SOFT SOLIDARITY (SoS), Pearl River Gallery, 2022
Pearl River Mart invited me to curate Soft Solidarity (SoS) that features the work of six Asian American Pacific Islander (AAPI) women-identifying artists who share a love for contemporary art and traditional craft inspired by their cultural origins.
“Soft Solidarity” is a term coined by sociologist Mervyn Horgan that describes a kind of loose unity unconstrained by background, location, or socioeconomic status. It is perhaps especially applicable to the AAPI community, one of the most diverse in the country, spanning multiple ethnicities, backgrounds, and experiences. Disturbed by the anti-asian violence that erupted during the COVID-19 pandemic, I wanted to respond by showcasing women-identifying asian artists.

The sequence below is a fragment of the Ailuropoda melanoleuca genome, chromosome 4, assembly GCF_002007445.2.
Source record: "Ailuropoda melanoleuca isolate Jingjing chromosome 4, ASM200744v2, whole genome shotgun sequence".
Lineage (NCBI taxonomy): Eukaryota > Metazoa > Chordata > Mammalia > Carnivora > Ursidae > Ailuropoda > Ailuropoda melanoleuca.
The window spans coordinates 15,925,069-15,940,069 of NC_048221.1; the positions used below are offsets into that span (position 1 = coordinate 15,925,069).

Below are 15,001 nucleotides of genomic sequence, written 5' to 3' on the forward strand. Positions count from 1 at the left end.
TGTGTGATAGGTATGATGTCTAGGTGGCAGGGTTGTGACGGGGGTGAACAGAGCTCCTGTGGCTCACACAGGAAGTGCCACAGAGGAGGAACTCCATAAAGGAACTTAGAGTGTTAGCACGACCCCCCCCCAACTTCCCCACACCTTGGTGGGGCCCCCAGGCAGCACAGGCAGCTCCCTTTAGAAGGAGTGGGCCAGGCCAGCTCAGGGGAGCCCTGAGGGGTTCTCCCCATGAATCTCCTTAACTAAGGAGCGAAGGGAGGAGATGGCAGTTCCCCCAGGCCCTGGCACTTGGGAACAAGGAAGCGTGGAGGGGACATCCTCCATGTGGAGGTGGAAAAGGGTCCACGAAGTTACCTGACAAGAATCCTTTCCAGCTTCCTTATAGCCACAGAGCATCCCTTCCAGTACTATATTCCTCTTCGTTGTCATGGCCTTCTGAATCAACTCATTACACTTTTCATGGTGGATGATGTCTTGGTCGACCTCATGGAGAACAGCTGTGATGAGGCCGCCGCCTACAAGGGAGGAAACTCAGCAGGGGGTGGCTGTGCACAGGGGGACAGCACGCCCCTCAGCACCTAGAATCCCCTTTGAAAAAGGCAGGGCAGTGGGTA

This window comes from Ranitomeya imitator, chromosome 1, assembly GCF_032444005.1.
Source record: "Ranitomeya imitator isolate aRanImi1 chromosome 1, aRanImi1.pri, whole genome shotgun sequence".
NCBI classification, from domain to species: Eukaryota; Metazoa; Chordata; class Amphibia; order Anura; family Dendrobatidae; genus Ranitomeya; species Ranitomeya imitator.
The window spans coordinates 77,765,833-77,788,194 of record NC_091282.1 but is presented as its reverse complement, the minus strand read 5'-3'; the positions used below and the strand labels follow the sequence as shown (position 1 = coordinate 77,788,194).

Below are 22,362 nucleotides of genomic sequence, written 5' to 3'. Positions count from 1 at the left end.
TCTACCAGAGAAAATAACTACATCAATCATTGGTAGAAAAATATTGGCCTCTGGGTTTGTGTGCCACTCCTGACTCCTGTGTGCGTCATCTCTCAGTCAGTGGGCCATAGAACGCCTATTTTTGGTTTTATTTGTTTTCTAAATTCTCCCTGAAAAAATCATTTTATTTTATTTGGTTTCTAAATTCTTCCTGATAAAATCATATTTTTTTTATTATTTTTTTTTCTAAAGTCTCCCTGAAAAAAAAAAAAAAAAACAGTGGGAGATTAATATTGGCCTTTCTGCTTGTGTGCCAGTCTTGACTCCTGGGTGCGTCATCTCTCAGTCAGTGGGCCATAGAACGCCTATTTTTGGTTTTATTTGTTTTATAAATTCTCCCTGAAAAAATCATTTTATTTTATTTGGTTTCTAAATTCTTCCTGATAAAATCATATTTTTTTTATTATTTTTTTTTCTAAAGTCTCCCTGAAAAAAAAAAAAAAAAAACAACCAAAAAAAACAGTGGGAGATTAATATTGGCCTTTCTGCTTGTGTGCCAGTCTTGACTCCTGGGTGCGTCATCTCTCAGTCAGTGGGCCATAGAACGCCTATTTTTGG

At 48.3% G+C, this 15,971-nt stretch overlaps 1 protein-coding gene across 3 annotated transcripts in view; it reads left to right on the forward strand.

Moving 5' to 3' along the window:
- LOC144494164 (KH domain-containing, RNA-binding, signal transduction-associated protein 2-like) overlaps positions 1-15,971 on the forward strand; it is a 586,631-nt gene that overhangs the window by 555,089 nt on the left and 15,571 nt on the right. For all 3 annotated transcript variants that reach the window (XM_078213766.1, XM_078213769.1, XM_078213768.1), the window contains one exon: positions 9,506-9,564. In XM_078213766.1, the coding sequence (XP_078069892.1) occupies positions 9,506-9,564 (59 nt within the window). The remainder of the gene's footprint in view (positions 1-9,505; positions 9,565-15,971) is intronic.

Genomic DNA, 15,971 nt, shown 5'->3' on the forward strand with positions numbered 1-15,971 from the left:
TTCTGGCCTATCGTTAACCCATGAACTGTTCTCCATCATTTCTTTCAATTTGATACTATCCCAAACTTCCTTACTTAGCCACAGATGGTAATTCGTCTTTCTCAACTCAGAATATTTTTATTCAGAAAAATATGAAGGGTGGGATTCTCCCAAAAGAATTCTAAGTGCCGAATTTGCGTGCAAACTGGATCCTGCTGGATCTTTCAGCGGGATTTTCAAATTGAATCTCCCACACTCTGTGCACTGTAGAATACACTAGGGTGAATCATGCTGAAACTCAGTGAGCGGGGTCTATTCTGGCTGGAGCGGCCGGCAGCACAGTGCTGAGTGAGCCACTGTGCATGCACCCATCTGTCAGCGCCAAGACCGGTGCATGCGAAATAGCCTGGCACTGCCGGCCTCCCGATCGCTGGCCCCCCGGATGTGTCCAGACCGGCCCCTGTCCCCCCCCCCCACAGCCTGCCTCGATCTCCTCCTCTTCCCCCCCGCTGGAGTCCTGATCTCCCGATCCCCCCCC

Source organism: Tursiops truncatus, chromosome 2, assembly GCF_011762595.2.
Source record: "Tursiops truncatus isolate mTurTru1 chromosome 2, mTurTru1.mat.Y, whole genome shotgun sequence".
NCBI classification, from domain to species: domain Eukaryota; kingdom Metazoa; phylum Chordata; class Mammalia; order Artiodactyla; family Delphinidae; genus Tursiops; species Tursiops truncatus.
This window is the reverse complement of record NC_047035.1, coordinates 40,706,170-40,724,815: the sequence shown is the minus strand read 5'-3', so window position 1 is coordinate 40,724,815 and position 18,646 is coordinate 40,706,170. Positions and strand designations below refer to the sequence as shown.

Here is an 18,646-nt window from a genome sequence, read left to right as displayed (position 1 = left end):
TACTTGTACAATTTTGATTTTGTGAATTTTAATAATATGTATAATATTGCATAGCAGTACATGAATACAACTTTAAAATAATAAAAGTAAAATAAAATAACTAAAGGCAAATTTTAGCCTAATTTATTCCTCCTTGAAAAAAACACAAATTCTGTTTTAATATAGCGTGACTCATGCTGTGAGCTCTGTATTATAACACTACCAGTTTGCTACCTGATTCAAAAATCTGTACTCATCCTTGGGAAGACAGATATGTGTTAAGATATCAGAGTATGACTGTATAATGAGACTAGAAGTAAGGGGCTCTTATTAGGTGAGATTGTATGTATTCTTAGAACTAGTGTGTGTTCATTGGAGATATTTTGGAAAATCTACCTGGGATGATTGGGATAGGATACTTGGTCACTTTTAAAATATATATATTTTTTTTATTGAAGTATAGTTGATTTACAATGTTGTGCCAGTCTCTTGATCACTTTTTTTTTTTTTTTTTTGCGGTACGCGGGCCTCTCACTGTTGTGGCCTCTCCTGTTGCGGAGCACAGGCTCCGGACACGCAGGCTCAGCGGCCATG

aricoco hand-sews and weaves protective garments for the female body in imaginary eusocial matriarchal communities that are characterized by cooperative brood care and division of labor, inspired by ant and bee insect colonies. Joyce Yu-Jean Lee created a new two-channel video in collaboration with the asian community to display words of various racial slurs and ideas (pink screen), accompanied by each individual’s own words to rebut, reclaim and internalize their identity (yellow screen). Natalia Nakazawa’s vessels serve as a metaphor for the human body, both historical and contemporary, and she custom-made a tapestry in memorarium to Gui Ying Ma, Christina Yuna Lee, Michelle Alyssa Go, brutally murdered during the pandemic. Lu Zhang’s intimate and whimsical ceramic works depict female body parts that draw viewers in to examine how the female body is both characterized, yet objectified and commodified in Asian American identity.